02-19-2013, 04:42 PM
  #74
Yearling
Quote:
Originally Posted by Golden Horse    
YES, the best of riders have their form down pat, unlike myself who has to think about my position the while time. So while it maybe true that the jumpers and foxhunters, the reiners and penners are thinking about the job in hand rather than looking pretty, I'm **** sure it's because their body is used to being in the correct alignment without them thinking about it. They may end up in a different position to suit the movement and the moment, but always they return to the classical balanced position.
This is what I meant by my above post.

Though some very effective riders will have their leg out infront of them. Professionals of that calibur don't post on forums though. I remember critqueing the crap out of professional riders and their positions until I got off my high horse and remembered who I was.
     
    02-19-2013, 04:46 PM
  #75
Yearling
The problem with pictures is because they are a split second. Not everybody looks perfect over a jump every single time, or when they are cutting cows and their horses from end just dropped down. Like my avatar makes me look like a ******. Like every other picture I have of me on a horse. I am sitting still and I really do not care but I can't ride slouched over like that or with my legs stretched out like that but it is comfy when I am sitting their waiting on other people.
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    02-19-2013, 04:47 PM
  #76
Green Broke
Quote:
Originally Posted by Copperhead    
This is what I meant by my above post.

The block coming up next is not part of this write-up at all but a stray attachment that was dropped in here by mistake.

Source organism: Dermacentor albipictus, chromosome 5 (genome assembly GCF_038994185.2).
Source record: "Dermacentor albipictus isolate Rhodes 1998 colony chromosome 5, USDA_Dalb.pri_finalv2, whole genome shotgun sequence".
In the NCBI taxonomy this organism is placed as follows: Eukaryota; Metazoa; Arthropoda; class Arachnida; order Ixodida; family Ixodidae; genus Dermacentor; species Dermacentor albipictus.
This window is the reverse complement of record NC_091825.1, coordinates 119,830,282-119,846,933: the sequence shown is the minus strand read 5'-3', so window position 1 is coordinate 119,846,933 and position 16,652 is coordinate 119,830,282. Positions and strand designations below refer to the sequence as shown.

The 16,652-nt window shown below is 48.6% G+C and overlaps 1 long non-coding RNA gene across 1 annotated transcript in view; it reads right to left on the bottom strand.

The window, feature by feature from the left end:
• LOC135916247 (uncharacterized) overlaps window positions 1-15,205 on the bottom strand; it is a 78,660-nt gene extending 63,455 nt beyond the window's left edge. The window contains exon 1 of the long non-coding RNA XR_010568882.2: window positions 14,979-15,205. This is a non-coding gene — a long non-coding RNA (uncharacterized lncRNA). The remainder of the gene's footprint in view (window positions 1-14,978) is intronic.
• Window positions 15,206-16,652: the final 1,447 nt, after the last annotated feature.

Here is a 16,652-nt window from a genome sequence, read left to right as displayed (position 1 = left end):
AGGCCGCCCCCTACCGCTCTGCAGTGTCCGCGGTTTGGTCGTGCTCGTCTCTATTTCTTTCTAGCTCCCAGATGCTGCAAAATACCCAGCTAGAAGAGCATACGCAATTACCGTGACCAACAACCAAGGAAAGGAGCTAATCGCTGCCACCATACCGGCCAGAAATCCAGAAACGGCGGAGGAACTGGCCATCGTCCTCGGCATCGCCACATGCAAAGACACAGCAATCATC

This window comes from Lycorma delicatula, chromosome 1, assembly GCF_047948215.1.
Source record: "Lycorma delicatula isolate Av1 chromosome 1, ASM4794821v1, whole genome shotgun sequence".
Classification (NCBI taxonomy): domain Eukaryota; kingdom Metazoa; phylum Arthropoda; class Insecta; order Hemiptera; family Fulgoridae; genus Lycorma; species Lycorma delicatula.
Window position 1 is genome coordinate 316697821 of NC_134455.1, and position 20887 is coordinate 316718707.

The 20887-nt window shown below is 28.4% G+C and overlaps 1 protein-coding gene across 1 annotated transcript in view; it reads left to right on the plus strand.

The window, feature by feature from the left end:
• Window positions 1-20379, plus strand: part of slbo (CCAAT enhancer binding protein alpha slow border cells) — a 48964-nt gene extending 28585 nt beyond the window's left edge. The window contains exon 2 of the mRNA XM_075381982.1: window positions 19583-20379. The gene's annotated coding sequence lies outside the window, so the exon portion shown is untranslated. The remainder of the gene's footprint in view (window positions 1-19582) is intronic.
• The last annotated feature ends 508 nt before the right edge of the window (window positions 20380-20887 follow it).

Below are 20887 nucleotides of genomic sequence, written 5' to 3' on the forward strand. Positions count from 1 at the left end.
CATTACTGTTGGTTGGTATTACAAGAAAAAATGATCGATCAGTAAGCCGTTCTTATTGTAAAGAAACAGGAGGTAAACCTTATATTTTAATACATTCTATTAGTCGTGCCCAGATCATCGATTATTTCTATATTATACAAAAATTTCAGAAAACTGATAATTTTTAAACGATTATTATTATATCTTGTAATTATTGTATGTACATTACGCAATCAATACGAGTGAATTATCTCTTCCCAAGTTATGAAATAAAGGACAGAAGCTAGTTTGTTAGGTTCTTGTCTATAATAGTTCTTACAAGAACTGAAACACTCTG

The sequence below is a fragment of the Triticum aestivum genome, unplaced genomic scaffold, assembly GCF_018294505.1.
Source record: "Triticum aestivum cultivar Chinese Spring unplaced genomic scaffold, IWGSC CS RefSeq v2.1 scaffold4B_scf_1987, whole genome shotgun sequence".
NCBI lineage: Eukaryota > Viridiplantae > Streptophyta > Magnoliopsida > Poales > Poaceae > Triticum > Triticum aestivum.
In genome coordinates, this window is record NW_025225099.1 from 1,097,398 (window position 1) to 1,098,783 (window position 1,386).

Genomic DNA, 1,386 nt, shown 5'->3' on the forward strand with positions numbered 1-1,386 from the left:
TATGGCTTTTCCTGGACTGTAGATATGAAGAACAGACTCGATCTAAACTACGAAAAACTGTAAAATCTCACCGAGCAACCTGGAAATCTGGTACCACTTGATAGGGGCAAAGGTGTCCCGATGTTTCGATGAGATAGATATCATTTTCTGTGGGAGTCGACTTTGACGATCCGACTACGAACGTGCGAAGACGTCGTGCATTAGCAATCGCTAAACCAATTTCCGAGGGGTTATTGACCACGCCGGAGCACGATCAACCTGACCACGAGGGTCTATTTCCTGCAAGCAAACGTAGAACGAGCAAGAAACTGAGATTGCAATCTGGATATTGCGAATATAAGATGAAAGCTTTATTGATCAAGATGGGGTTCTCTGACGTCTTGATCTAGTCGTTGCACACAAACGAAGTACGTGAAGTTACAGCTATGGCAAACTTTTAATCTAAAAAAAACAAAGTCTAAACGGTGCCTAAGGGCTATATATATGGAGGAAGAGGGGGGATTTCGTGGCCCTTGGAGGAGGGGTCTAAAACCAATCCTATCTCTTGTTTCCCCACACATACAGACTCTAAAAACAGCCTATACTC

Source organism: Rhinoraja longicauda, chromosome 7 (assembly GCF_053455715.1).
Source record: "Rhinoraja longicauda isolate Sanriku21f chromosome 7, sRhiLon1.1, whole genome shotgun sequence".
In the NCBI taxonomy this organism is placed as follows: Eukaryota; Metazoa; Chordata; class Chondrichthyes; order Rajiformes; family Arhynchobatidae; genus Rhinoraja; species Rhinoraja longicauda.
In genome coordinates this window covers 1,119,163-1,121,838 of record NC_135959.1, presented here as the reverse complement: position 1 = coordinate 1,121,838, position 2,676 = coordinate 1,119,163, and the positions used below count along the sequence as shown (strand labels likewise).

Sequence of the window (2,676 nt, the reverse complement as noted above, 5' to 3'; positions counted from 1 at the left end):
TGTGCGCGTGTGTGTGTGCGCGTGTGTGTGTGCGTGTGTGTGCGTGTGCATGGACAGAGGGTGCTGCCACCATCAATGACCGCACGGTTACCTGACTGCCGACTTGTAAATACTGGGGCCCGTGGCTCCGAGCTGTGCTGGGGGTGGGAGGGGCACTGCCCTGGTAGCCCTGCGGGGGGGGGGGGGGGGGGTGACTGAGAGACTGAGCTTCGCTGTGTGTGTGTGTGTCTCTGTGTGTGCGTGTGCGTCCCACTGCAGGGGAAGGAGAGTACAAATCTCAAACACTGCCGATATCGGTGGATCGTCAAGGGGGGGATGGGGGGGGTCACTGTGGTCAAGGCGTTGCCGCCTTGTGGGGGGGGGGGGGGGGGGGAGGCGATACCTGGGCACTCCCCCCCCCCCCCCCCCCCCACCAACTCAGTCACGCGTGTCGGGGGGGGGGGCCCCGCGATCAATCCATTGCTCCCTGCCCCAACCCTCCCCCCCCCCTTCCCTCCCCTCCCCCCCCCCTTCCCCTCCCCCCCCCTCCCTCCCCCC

Though some very effective riders will have their leg out infront of them. Professionals of that calibur don't post on forums though. I remember critqueing the crap out of professional riders and their positions until I got off my high horse and remembered who I was.
Allison Finch is a pretty big name in the eventing and jumping world. Just saying...
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    02-19-2013, 04:52 PM
  #77
Yearling
Quote:
Originally Posted by NBEventer    
Allison Finch is a pretty big name in the eventing and jumping world. Just saying...
Uh, I don't watch eventing or jumping but she amazes me

I don't jump anything unless its on a trail. Im fine with a ditch or tree or large rocks whatever but I have never jumped anything but some square bales.
     
    02-19-2013, 05:08 PM
  #78
Trained






Bad riders? Or are those good FOR WHAT THEY ARE DOING?

If their goal was jumping, I assume we all agree that they need some improvement. But as your goals change, so does your riding.

Here is evil bsms, from a couple of years ago:



Dang! Why is my heel so far back? Well, that is the way it works in that saddle, unless I want to fight gravity. Toe sticks out like I want to use it like a wing, though...